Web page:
Year after year of hardships taught the Palestinians to find their own solutions, the people knew that the curfews can be imposed at any time, and for no reason whatsoever, no one is allowed to look through a window or walk outside the door during such enforced siege, no shops will be opened, no cars are permitted to take a dying person to hospital. The people of Al-Khaleel had to find solutions to this hard reality. They were forced to become self-sufficient and learn how to survive, no more they rely on freezing their food, they started drying, pickling, salting, and bottling the very little they managed to cultivate in their home gardens.

The same paid Zionist to attack the article and assassinate its writer’s character says ‘Close to 100 Jews have been killed in the Hebron region by Arab terrorists, in cold blood over the years and this number does not include 67 Jews murdered in Hebron 80 years ago, during the 1929 riots and massacre’.

I dare this person who threw at us the first rounded figure using his ‘close to’ expression to come with any evidence of his claim, but still I would like to tell him that according to official statistics by the Palestinian Central Bureau of Statistics the number of reported innocent civilians killed in Hebron by Israeli soldiers in only 8 years not 61 years, between 29 September 2000 – 31 December 2008 is 265 people, those were all innocent civilians.

This same person evidently employed by the Foreign Ministry of Israel to bleach its burned image is complaining about what he described as ‘noise’ in my occupied home town, he claims ‘the Muslim call-to-prayer begins at about 4:00 AM and is repeated five times daily, with other public interludes, until after 11:00 PM, waking up sleeping people and preventing them from sleeping, with this noise being broadcast from numerous points in the city’.

For goodness sake, if you do not like living there just go back where you came from, you are living in our home, you have no right to tell us how to behave or complain about our worshiping rituals, at least the not chosen people who still worship God unlike his own chosen people who smeared his name. So…this chosen by God man considers calling for prayers a ‘noise’, while shelling, bombing, and demolitions of homes, snipers’ bullets whizzing all the time, and hovering military aircrafts since 1967 are not? How about sleeping somewhere else where you will have the right to sleep without being disturbed by the ‘non chosen people by God’.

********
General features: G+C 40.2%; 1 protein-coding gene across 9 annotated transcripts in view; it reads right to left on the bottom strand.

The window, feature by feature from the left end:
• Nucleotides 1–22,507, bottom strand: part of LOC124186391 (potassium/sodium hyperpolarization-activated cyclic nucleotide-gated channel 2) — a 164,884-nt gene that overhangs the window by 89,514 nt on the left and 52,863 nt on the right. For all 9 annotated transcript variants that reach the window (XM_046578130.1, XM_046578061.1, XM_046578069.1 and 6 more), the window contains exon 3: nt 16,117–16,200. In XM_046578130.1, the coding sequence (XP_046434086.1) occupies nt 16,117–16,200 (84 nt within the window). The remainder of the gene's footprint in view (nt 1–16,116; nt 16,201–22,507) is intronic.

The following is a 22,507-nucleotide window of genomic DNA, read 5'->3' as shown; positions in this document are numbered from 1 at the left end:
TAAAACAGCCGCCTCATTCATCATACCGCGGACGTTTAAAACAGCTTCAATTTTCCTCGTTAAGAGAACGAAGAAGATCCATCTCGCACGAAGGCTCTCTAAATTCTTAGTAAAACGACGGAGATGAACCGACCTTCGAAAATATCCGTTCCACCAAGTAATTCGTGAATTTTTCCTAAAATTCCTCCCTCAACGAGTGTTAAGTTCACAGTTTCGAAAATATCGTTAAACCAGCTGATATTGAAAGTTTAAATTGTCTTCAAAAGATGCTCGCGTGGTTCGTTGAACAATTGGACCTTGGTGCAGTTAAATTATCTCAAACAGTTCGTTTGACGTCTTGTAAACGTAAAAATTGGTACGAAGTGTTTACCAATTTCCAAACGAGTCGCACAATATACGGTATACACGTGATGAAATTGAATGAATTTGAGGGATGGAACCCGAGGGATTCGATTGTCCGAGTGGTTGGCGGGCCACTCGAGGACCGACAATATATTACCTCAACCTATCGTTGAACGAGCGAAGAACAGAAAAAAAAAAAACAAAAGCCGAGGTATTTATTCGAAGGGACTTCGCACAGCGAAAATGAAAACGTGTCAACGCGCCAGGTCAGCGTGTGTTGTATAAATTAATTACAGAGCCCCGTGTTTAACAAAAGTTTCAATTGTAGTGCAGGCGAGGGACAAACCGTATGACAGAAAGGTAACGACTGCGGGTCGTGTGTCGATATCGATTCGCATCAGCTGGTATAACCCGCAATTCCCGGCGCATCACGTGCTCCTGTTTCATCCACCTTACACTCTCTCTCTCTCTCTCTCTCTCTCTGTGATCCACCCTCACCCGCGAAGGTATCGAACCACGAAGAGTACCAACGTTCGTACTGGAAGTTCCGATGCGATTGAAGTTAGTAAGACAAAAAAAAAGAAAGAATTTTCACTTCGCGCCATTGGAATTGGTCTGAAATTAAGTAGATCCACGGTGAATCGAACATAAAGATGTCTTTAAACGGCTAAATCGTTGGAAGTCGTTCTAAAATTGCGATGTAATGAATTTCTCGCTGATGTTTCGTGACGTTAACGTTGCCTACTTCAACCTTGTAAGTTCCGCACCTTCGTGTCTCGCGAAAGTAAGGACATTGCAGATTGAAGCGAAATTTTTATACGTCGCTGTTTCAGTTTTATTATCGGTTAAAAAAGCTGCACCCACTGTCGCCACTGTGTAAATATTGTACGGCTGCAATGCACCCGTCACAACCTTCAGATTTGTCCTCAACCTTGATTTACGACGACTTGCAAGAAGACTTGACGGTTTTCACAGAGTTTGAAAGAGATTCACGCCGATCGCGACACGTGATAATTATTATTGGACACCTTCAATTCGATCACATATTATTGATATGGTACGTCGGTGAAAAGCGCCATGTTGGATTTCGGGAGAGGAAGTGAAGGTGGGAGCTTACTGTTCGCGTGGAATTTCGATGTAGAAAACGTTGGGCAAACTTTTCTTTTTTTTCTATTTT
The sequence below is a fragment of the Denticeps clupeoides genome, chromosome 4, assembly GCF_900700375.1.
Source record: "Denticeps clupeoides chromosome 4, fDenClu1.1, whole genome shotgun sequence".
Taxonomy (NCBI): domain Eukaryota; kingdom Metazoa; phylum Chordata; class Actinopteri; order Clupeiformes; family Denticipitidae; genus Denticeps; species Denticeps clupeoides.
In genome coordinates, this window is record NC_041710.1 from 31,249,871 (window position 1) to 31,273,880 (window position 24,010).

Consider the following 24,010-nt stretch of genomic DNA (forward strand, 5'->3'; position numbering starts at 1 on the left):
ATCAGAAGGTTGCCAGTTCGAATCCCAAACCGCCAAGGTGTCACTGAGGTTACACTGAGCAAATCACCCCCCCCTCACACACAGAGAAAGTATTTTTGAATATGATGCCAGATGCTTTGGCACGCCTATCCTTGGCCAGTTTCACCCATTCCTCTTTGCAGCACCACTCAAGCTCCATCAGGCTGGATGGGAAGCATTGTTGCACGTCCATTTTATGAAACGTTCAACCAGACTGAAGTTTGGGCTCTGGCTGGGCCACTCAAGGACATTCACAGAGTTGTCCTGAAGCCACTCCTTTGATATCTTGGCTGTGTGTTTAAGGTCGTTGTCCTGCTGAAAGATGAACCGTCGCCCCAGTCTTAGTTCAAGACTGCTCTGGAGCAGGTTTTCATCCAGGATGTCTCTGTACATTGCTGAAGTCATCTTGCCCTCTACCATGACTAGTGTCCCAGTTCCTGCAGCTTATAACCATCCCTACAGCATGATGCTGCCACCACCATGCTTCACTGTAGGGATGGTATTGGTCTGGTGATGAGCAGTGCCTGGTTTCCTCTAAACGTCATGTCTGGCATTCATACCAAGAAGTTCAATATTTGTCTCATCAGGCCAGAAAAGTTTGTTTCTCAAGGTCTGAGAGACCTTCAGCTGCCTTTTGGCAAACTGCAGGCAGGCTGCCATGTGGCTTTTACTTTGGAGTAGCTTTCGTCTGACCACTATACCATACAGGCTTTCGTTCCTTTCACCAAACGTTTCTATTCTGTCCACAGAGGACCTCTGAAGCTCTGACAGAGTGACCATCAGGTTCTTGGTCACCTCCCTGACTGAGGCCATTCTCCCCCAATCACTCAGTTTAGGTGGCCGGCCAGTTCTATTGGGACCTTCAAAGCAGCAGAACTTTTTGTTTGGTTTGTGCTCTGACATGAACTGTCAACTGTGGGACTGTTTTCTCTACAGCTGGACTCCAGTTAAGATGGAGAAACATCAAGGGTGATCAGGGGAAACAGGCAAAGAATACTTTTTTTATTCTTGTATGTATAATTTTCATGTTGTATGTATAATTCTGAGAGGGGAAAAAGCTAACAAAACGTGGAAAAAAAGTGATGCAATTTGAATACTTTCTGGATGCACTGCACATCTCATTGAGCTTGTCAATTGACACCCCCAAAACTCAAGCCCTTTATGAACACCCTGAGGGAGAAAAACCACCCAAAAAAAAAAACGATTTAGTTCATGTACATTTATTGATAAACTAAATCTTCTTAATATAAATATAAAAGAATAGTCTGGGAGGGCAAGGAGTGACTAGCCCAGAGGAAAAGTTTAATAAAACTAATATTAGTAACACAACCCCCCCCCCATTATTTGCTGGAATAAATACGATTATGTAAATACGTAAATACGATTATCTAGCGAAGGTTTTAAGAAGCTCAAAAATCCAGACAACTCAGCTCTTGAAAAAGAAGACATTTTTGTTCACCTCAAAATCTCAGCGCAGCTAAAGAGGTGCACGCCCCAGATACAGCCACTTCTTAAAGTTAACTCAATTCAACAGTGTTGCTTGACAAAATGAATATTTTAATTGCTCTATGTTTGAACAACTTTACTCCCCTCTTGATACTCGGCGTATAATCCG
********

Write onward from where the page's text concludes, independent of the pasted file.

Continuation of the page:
The same chatterbox complains as well about the Ibrahimi Mosque which no more is treated with the dignity and respect it deserves, he says ‘the largest hall, the Isaac Chamber, is off-limits to Jews so that Moslems may hold their prayers there’. I guess he forgotten to mention that the Israelis occupy more than half the Mosque and as such Muslims have no access to their own place of worship, and the 3 main entrances are fitted with metallic security doors and Muslims have access through one entrance only where they are searched and humiliated, men and women, before every prayer by God’s chosen people. But most of all he forgot willingly to mention that a fundamentalist racist Jew shot down 29 Muslims while kneeling in prayer in that same mosque and was considered a hero by the Jewish Zionist society.

Not only that, he lies through his teeth, he claims that ‘Most of those 400 settlers are children, and they aren’t gun-wielding’. Oh really, that is fascinating information, so…the fourth strongest army in the world could not handle less than 400, people the majority of which are children? I would indicate such a story-teller to the Israeli Foreign office should he want to knit a lie, to do some research… and make a lie-proof story because there are people who read and there are those who do their own research. And by the way, when 4000 years ago, the prophet Abraham came to my city as an Iraqi immigrant, he bought the cave which became later the burial place for his wife from us, we the Palestinians, the people of Al-Khaleel…surely you are not serious to believe that whoever buys a cave owns the whole country, and pass it as an inheritance to his believers wherever they are!!!

Visit Palestinian Mothers to see some films of the scenes this article talks about.

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ps: I was intrigued by the idea that Hebron, a biblical place that drives the settlers crazy, was inhabitated before the israelites conquered the place.  Excavations and Egyption historical records do indeed show a lot of discrepancies with biblical claims. The book of Joshua has the Israelites living in Hebron in the late Bronze age. However, archeology shows that there was no habituation by Israelites in Hebron in the late Bronze Age. But there were people living there in the middle bronze age: